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Palm Oil and International Standards



The idea that companies can’t control their supply chains is ridiculous. They don’t control the labor and environmental conditions in them because they don’t want to and because they don’t care. They may not in fact be able to immediately enter a factory and transform it, but that’s because they have set up a decentralized system that favors their interests by shielding them from legal responsibility for what happens there. But when international pressure develops, it turns out that the corporations have tons of control. That is what’s happening with Cargill and their palm oil sourcing. Palm oil is a tremendously destructive product because it has led to the deforestation of vast swaths of southeast Asia, especially in Malaysia and Indonesia. That has led to significant habitat reduction and ecological degradation without actually providing very many jobs for workers, with many of what jobs do exist being dedicated to child labor. Palm oil is however quite profitable for the elites who control this land. So it has continued without stop, turning huge areas of these nations into an endless monoculture.

In response to outrage from environmental organizations, western companies have agreed to palm oil supply standards. And with the Malaysian agricultural giant IOI ignoring them as they continue to deforest Indonesia, Cargill is now suspending new contracts with the company. Now, this is just Cargill protecting its own self-image and critics note that the company’s demands of IOI amount to almost nothing. Cargill certainly doesn’t care about the planet’s ecological health and it really doesn’t care about maintaining Indonesian rain forests. But the fact that Cargill felt compelled to do anything and that other companies have done more to cut their ties with IOI is an example of how outside pressure can make differences in supply chains and their labor and environmental impacts and an example of how one can pressure western corporations into taking some level of responsibility for what happens in sourcing their products.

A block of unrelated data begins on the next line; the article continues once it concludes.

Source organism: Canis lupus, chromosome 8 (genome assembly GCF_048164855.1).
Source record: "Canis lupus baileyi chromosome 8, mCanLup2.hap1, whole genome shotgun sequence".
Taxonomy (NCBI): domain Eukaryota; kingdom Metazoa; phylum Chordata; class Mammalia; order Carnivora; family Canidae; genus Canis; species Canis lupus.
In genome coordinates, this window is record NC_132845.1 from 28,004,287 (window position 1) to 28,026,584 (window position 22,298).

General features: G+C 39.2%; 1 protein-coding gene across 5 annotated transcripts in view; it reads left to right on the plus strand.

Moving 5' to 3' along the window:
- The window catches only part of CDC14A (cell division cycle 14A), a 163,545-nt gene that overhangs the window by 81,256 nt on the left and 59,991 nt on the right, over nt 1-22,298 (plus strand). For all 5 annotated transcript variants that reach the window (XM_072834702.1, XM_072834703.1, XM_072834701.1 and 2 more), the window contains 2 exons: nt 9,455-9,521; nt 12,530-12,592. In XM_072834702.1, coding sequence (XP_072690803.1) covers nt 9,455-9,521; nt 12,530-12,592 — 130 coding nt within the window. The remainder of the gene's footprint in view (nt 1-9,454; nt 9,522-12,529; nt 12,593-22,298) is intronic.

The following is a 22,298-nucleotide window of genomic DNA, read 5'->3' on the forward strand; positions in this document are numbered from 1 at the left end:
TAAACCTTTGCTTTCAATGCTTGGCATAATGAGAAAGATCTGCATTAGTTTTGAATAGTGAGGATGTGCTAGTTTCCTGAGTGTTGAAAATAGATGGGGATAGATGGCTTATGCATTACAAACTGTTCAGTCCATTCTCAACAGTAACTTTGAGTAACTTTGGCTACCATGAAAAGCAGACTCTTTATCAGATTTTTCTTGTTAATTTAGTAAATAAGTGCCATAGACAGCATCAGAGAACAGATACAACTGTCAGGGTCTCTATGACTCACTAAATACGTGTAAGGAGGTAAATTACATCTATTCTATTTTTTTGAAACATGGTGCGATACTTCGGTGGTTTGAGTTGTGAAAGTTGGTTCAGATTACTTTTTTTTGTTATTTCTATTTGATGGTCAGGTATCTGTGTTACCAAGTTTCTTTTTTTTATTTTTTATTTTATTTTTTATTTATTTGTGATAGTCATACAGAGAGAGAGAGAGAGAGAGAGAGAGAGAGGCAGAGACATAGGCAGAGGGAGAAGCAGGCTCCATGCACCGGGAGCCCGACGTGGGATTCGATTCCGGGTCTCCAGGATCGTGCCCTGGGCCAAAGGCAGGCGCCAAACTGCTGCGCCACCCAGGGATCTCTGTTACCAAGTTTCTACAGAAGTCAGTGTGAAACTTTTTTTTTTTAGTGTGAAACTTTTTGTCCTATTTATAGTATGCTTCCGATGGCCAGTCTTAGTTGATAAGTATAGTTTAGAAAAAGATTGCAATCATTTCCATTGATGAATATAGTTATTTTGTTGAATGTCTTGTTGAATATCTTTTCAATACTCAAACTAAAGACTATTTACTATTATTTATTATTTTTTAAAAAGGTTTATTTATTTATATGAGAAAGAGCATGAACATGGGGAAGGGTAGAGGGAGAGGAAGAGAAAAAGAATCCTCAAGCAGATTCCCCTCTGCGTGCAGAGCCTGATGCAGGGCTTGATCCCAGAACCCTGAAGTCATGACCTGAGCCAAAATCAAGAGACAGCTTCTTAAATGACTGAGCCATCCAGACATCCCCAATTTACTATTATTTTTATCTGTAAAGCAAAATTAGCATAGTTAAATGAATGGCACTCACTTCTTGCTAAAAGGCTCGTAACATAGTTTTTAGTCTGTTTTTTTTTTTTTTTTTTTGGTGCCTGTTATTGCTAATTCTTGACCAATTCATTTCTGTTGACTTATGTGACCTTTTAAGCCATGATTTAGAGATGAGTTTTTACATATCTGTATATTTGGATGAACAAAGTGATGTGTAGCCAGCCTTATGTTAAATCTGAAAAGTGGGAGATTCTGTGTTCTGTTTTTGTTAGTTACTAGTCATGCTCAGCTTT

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  • Dr. Ronnie James, DO

    One interesting wrinkle in this: Cargill, as big as it is, is privately held (IIRC they were the largest privately-held company in the US for a long time, and may still be). So the motive/ excuse of “oh, we’d love to be socially responsible but have to make our quarterly targets or wolves will eat us” doesn’t apply. This may give them more flexibility.

  • Bruce Vail

    This isn’t merely an example of how large multinational corporations operate in poor countries.

    Down in Louisiana some years ago, I heard complaints that companies like Exxon were always seeking to outsource all business risks to the contractors and sub-contractors, while hoarding the profit end for themselves. Exxon was trying to establish a system where contractors were completely reliant on Exxon, but that Exxon was always free to cut them loose at any time.

  • ExpatChad

    Y’all have no idea what it’s like to try to breathe here in Southern Leyte when the big corporations are instructing their peasant farmers to illegally burn peat forests in Indonesia to clear land for Palm plantations.

    It goes on for weeks and kills people.

  • los

    Fires in peat-heavy areas can smolder for months or even years before they die out. Degradation of forest and peaty areas accounts for over 60 percent of carbon emissions in Indonesia. The country is the world’s third-worst emitter of greenhouse gases behind the US and China.

    Fires in Indonesia produce some of the world’s worst pollution, sending suffocating smog to cities hundreds of miles away in Malaysia and Singapore.

    Natural-color image acquired the Aqua satellite on September 24, 2015



  • Miss_Led

    I’ve got a new play about the palm oil issue and corporate colonialism in general, premiering in Berkeley, CA this weekend. A gang team of land grabbers corporate negotiators seek to expand their palm oil plantation. It’s called “Hearts of Palm.”

    I recommend Erik’s book in the program note.

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